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Makeup as Muse: Nail edition

I'm excited to share some pretty innovative works of art that use nail products for this installment of Makeup as Muse.  First up we have South African artist Frances Goodman, who has been creating elaborate, organic-looking sculptures using fake nails since 2013.

Because I'm feeling lazy and also because I think this description captures her work well, here it is in a nutshell:  "In her nail sculptures Goodman uses one of fashion’s ultimate feminine accessories – the false nail, which she layers and overlaps to create form, movement, pattern, and structure. False nails, for Goodman, signify a culture of excess and transience. The artist is interested in false nails as an expendable extension of the body – and has counteracted this by using the nails not to extend the body, but through emphasising size and shape to create bodily forms. The artist states: 'Some of the sculptures are abstract and consider ideas of oozing, spreading, and writhing.  Others suggest snakes and scaled creatures.' These enigmatic works are threatening and foreboding--their shape and scale emulate predators, which smother and overwhelm, yet are simultaneously impotent. The layering and positioning of the nails insinuates movement, yet these works are ostensibly static and, on closer inspection, fragile."

I am still curious to know how she attaches the nails together, approximately how many are used for each sculpture, and whether she sketches them out first.  I know I could have a thousand loose fake nails piled in front of me and not have a clue how to mold them into sculptures like this - it's truly impressive.

Frances Goodman, Come Hither, 2013

Frances Goodman, Below the Belt, 2013

Frances Goodman, Medusa, 2013

Frances Goodman, Ophiaphilia, 2014

Frances Goodman, Lick-It, 2015

Frances Goodman, Lilith, 2015

Frances Goodman, Succubus, 2016

Frances Goodman, Violaceous, 2015

This dress was produced in 2014 and I can't help but wonder whether Anna Goswami, a fashion student in the UK who created evening dresses out of fake nails for her final project in 2015, was influenced in any way by it. (I mentioned these briefly last year.)

Frances Goodman, Melusina, 2014(images from francesgoodman.com)

These nail sculptures are not the only beauty-related items in Goodman's oeuvre:  she also makes giant nails and eyelash drawings (both are exactly what they sound like).  Combined with the nail sculptures, they reflect a distinct feminist perspective.  Goodman says, “Women are often asked to make media-influenced choices about our bodies...fake nails and false eyelashes, though, go against that. You’re able to become expressive, to become someone else. You don’t become the idea of who a woman should be. You become the antithesis.”  Working with these materials to create some rather grotesque-looking pieces, Goodman turns the traditional idea of using beauty paraphernalia to look pretty completely upside down, especially in the case of the Medusa - a mythical creature so hideous she turned people to stone with one look.  And in the case of her gigantic, talon-like sculptures of single nails, they become downright menacing.  Naturally I'm drawn to these, as I love any beauty/fashion items that double as weapons. ;)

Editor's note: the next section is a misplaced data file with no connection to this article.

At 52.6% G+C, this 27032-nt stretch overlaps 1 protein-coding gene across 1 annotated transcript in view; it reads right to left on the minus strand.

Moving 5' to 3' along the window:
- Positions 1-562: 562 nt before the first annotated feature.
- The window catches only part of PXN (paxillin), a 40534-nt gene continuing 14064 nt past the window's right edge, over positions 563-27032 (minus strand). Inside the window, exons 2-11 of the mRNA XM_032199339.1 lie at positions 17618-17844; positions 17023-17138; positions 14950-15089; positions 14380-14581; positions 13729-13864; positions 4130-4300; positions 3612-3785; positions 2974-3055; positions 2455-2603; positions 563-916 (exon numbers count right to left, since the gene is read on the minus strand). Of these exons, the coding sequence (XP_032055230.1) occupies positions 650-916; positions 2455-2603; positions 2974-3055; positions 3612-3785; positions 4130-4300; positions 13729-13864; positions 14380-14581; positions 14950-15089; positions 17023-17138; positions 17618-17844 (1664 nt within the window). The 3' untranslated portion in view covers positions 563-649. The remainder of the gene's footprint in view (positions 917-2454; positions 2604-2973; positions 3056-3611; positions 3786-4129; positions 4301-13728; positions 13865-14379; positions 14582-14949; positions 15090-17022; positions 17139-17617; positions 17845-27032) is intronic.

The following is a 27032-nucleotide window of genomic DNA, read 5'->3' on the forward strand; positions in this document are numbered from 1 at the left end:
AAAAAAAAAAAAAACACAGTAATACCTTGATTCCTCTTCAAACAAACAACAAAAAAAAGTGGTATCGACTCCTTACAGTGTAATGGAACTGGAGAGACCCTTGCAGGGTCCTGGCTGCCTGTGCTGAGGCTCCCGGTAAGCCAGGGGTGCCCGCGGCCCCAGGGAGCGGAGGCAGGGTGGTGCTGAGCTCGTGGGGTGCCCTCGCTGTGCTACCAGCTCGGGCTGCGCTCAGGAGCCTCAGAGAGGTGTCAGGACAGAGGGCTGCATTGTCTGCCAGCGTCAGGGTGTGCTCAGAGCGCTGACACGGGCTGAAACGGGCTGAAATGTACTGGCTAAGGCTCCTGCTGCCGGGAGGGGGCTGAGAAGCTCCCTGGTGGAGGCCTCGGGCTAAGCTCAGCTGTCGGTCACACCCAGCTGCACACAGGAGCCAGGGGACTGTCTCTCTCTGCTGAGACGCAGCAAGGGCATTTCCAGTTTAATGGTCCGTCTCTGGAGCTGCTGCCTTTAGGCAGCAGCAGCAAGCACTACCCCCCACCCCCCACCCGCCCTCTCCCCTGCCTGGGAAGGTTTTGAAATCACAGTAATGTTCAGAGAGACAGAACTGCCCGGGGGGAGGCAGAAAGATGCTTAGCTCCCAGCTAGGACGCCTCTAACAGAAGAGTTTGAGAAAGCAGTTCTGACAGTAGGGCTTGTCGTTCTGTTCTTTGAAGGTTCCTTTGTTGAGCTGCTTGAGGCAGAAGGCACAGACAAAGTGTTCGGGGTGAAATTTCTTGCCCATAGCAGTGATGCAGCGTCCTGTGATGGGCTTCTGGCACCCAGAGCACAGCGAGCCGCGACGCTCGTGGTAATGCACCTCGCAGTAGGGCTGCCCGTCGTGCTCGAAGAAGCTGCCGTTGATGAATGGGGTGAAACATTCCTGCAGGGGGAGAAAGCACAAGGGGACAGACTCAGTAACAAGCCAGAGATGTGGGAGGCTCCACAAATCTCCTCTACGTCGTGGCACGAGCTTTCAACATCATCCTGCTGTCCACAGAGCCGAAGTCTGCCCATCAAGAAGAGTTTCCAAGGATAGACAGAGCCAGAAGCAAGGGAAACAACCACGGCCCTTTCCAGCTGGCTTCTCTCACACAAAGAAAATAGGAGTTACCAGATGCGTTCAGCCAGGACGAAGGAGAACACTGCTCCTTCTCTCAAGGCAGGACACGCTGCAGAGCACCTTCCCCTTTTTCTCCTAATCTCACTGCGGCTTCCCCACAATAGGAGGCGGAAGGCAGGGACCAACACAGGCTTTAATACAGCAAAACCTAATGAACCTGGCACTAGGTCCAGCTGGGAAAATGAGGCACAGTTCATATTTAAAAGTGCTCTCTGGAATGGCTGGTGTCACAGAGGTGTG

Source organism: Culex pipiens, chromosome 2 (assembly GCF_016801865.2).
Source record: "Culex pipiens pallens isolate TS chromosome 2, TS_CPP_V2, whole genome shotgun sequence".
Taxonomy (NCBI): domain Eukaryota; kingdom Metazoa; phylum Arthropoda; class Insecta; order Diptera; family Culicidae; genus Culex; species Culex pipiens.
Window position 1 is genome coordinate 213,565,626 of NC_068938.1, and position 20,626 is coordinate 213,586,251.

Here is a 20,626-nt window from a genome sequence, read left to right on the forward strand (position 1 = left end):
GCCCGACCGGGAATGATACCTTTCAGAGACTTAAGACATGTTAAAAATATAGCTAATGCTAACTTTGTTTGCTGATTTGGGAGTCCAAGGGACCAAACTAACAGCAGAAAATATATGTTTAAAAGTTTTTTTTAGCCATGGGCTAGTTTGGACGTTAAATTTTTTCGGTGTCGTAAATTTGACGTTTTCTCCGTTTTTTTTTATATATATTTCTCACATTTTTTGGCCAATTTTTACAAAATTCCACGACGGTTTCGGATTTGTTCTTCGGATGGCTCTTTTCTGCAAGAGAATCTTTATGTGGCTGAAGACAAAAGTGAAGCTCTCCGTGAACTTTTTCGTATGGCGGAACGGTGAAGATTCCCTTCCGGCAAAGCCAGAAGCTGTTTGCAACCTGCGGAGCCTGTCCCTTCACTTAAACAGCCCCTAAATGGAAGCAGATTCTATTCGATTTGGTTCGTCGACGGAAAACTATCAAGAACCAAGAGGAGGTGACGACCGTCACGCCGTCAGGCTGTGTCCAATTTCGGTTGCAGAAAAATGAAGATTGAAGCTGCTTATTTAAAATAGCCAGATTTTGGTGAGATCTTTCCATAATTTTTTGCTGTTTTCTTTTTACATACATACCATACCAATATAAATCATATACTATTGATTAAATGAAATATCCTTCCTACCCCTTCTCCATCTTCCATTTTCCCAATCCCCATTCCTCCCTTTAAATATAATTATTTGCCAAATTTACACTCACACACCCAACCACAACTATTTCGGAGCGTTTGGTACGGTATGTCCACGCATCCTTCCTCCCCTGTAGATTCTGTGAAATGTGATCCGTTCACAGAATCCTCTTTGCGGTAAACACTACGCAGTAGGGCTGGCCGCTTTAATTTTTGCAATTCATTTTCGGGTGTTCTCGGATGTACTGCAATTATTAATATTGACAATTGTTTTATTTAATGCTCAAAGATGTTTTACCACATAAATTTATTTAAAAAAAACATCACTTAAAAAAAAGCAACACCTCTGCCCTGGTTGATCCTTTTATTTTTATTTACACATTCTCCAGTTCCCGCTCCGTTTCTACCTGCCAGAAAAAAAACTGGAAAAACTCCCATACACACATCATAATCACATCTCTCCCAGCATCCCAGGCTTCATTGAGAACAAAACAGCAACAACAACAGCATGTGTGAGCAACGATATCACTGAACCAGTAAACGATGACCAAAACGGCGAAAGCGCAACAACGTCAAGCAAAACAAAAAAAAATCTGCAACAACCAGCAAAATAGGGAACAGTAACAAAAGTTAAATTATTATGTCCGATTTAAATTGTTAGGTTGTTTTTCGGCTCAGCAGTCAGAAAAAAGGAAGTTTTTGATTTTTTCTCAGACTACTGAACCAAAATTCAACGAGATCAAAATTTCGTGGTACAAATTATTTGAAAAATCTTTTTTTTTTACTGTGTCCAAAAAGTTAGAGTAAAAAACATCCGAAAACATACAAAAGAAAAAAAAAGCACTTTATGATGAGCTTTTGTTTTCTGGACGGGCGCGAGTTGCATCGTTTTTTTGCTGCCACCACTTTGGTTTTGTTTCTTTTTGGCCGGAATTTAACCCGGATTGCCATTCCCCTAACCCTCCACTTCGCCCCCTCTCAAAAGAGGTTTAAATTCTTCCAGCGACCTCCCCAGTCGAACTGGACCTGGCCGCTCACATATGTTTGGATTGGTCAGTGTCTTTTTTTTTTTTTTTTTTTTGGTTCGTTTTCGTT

Next up, we have an update from Lithuanian artist Agne Kisonaite.  You might remember her Giant Lipstick sculpture from 2013, which, while I liked the general idea behind it, I disagreed with her notion that consumers bear most of the responsibility for making "green" beauty purchases.  In any case, Kisonaite is back with another beauty-related piece entitled Glass Blowing, this time using old nail polish bottles. 

Agne Kisonaite, Glass Blowing, 2016

The artist gathered over 5,000 (!) used bottles of nail polish and divided them into 21 color categories.  The finished piece was whittled down to a mere 1,969 bottles.

Agne Kisonaite, Glass Blowing, 2016

Kisonaite doesn't say where she got the old bottles, but I'm wondering if Avon was behind gathering them the way they were with Giant Lipstick.  Judging from the boxes in the photo below, it's very likely.  I also wonder what she did with the roughly 3,000 bottles that didn't make the cut.

Agne Kisonaite, Glass Blowing, 2016

Agne Kisonaite, Glass Blowing, 2016(images from agneart.com)

Once again, the goal was to bring attention to the problematic lack of recycling in the beauty world.  Kisonaite says,  "[M]akeup goods are often non-recyclable. This is why 'Glass Blowing' project seemed meaningful to me – these 1969 nail polish bottles didn’t end up as a waste: now they grace our home with their lively presence."  I was heartened to see that she wasn't preachy about it this time and putting the burden of recycling squarely on consumers.  I absolutely agree that the industry really needs to overhaul its packaging to make recycling more feasible, especially nail polish - with the exception of Zoya, most companies do not make it easy.  And given that nail polish is considered hazardous waste, it has to go to a dedicated facility.  So, overall I must conclude that it's good an artist is calling attention to the issue.

What do you think of both these artists?  As with nearly all Makeup as Muse artists, I would commission them in a heartbeat to create unique pieces for the Makeup Museum if it occupied a real space.  :)

 

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